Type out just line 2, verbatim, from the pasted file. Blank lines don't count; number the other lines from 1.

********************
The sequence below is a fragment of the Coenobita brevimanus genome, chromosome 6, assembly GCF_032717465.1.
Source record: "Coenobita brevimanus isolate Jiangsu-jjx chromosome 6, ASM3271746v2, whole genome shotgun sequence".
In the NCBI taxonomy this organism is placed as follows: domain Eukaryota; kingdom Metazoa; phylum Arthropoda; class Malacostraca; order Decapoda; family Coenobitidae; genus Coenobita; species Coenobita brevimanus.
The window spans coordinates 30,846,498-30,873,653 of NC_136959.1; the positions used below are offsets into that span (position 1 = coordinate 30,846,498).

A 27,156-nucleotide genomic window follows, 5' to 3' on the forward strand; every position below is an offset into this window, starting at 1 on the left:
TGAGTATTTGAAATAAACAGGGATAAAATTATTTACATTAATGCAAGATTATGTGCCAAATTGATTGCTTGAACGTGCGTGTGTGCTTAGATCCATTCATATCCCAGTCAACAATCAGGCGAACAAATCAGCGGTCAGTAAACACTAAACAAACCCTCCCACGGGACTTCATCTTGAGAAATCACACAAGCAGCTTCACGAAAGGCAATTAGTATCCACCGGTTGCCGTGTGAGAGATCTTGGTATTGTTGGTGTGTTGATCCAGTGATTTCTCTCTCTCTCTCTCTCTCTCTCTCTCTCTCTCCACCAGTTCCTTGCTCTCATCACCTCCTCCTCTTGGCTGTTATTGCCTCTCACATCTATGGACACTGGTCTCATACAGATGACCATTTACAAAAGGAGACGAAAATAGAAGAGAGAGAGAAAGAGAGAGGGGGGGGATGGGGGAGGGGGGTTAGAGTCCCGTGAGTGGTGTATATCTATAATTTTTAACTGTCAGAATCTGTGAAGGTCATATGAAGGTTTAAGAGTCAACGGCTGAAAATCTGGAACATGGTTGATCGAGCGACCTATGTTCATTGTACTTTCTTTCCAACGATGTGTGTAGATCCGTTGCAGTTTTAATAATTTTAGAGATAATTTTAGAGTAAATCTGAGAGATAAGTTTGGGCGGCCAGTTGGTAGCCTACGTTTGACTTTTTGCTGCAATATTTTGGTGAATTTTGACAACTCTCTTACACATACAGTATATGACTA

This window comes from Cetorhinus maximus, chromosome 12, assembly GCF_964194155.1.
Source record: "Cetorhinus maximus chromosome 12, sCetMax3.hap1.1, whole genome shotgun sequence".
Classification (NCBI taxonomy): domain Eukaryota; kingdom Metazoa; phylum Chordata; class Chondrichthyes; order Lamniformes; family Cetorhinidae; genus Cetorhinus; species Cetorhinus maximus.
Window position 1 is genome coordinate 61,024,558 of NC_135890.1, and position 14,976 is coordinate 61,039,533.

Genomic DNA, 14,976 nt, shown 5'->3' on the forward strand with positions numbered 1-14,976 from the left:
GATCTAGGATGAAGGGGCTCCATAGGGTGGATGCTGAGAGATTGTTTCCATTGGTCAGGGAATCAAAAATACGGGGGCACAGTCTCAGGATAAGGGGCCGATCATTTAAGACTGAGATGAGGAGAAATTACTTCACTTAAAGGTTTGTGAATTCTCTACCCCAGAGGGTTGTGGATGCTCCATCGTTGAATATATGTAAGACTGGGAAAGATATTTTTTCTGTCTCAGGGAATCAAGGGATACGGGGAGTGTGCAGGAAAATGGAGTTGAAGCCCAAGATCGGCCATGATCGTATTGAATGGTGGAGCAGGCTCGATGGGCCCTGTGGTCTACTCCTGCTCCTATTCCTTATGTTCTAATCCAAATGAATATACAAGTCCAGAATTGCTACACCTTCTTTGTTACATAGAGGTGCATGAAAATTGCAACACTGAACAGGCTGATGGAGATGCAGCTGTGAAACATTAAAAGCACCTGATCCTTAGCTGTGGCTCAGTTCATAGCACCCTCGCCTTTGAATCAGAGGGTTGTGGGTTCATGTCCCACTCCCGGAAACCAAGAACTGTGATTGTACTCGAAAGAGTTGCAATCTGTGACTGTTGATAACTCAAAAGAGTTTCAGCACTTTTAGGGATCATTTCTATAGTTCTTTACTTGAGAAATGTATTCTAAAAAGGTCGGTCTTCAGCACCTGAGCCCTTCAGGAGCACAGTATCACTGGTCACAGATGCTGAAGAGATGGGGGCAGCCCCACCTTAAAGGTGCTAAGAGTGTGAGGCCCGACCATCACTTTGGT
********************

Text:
Source record: "Coenobita brevimanus isolate Jiangsu-jjx chromosome 6, ASM3271746v2, whole genome shotgun sequence".